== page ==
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It has taken nearly six years, detours for bitter legal challenges, and tens of millions of dollars in legal fees, but the foundational CRISPR-Cas9 patent for which the University of California applied in March 2013 will soon be granted, according to documents posted by the U.S. Patent and Trademark Office on Friday, throwing yet another monkey wrench into genome editing’s tangled IP landscape.

Based on the pioneering research of UC Berkeley biochemist Jennifer Doudna, Emmanuelle Charpentier (of Sweden’s Umea University at the time of the key study), and their colleagues, the ‘859 patent, as aficionados fondly call it, covers the use of CRISPR, in particular a single molecule of RNA acting as a genome-sniffing bloodhound, paired with the Cas9 DNA-cutting enzyme to edit genomes. The patent office’s “notice of allowance” means that the patent will be issued in about six to eight weeks.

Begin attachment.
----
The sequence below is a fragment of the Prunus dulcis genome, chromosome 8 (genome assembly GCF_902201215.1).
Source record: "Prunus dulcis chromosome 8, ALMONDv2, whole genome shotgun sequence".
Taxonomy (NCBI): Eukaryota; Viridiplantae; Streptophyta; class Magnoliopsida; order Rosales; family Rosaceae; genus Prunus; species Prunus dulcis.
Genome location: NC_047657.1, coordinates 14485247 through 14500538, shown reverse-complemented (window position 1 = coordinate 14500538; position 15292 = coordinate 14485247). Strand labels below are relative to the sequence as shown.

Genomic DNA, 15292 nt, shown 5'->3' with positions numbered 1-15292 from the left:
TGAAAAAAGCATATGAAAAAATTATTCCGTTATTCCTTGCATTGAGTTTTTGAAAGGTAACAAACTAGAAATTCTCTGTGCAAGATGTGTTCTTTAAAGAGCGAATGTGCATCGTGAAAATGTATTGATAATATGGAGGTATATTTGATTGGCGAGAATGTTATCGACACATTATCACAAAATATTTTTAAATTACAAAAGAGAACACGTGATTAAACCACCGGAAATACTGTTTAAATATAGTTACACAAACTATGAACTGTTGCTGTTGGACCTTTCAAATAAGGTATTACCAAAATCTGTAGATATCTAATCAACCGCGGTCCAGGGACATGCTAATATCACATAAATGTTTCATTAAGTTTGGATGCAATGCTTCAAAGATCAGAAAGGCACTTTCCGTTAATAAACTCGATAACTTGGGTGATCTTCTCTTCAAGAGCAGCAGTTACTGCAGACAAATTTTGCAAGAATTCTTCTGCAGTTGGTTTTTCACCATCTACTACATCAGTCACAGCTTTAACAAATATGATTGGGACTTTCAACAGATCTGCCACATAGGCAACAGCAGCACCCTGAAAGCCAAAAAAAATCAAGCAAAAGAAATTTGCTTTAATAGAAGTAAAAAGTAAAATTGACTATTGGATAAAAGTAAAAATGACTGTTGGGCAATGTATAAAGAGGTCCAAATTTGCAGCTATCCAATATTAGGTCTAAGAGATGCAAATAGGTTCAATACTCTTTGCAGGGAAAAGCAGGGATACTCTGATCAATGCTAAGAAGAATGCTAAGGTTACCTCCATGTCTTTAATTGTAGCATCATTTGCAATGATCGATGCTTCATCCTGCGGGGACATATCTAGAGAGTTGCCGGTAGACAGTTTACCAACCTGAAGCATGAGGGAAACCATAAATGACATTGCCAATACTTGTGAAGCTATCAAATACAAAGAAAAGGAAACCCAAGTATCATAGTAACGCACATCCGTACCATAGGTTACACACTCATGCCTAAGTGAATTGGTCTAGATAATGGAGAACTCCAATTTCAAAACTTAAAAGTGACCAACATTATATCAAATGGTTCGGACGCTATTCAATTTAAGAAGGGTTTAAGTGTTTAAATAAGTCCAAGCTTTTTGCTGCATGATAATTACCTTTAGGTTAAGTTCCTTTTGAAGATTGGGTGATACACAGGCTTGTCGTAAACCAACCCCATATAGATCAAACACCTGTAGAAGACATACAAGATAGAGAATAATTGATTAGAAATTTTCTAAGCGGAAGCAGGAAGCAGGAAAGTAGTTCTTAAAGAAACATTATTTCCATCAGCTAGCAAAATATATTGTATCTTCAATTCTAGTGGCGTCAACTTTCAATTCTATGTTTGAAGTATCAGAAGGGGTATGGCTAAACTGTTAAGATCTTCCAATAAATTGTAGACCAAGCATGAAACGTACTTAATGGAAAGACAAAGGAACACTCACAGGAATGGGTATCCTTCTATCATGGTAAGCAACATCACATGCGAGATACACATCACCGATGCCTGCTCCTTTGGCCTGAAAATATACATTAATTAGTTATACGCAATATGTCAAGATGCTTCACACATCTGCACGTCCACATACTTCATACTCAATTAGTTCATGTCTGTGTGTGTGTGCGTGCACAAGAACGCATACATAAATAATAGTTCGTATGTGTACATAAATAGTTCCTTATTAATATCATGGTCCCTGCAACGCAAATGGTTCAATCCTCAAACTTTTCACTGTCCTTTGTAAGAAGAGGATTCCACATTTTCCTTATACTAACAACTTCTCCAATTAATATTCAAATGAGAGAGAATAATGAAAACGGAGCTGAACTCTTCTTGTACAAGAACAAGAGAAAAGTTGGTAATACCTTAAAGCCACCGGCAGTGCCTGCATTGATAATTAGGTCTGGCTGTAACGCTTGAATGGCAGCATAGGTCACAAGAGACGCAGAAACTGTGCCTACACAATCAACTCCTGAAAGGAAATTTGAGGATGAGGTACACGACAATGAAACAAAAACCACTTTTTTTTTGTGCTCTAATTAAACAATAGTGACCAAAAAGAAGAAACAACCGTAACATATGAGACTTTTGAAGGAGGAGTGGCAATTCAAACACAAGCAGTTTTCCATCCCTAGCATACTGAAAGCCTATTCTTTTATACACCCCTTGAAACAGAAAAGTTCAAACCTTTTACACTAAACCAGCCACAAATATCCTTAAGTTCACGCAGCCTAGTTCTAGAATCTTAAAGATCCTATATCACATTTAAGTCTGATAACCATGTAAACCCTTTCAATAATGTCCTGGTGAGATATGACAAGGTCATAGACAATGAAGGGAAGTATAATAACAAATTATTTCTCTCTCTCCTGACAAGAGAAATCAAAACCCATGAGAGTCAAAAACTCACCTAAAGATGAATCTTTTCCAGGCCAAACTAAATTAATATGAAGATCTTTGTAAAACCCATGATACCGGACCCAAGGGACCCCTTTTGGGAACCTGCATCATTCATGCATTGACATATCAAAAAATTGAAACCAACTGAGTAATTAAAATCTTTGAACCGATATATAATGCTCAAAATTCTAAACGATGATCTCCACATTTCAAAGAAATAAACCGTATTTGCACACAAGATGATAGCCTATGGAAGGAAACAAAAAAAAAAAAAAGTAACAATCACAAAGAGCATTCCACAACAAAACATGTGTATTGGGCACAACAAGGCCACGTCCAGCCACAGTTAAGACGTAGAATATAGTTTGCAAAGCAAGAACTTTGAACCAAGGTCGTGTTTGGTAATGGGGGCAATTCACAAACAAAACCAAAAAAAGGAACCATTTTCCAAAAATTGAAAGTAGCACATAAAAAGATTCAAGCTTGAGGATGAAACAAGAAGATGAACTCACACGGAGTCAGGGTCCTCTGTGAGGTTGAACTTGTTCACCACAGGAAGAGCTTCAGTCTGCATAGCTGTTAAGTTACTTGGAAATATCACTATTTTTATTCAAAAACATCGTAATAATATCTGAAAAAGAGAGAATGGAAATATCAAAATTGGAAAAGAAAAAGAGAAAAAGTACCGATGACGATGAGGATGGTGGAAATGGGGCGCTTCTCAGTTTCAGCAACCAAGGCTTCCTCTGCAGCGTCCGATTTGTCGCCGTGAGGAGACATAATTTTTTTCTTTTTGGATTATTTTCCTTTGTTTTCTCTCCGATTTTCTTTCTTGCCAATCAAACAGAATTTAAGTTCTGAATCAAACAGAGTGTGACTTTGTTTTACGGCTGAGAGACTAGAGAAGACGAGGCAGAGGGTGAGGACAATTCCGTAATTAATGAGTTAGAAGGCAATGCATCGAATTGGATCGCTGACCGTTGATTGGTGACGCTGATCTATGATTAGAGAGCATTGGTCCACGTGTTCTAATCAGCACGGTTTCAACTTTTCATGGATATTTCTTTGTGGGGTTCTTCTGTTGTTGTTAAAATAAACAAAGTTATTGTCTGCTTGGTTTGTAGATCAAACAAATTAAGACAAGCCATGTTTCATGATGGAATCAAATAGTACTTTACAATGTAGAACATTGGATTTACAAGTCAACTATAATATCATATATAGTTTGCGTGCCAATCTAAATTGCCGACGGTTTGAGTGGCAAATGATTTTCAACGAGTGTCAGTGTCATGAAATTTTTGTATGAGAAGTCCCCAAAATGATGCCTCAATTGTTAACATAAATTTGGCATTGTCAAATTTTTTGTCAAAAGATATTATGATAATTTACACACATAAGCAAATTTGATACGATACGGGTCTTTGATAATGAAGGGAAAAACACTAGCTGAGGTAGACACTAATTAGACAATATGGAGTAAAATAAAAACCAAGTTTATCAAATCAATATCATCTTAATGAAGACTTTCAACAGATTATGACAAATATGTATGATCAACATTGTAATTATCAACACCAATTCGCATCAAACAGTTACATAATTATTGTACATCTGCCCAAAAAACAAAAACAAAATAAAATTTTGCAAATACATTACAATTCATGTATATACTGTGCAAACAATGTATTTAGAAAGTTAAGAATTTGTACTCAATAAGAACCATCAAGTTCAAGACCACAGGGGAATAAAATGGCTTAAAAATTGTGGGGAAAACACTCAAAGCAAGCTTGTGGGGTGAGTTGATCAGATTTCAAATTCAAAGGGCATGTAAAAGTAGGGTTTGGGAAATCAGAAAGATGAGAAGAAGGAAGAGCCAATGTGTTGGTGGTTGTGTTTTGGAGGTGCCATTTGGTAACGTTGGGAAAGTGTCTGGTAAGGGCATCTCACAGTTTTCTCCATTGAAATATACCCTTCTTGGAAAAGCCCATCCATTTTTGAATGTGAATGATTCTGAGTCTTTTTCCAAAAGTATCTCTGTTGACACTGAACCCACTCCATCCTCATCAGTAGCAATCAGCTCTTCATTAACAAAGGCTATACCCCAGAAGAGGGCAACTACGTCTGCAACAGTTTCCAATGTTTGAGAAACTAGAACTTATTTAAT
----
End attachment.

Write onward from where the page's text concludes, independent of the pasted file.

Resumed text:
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  • This is like patenting the discovery of penicillin. It would set humanity back. Tell her thank you. Build her a monument. And envite her to all the parties. Now, let those with the imagination and knowledge to build our tomorrow.

    • No, it’s not. It is the invention of a new and useful technology. Without the patent system, who would fund making these inventions? Basically, you are proposing that we do not have such inventions. That was the viewpoint of the Luddites, who wanted to live in the world of the past without new inventions.

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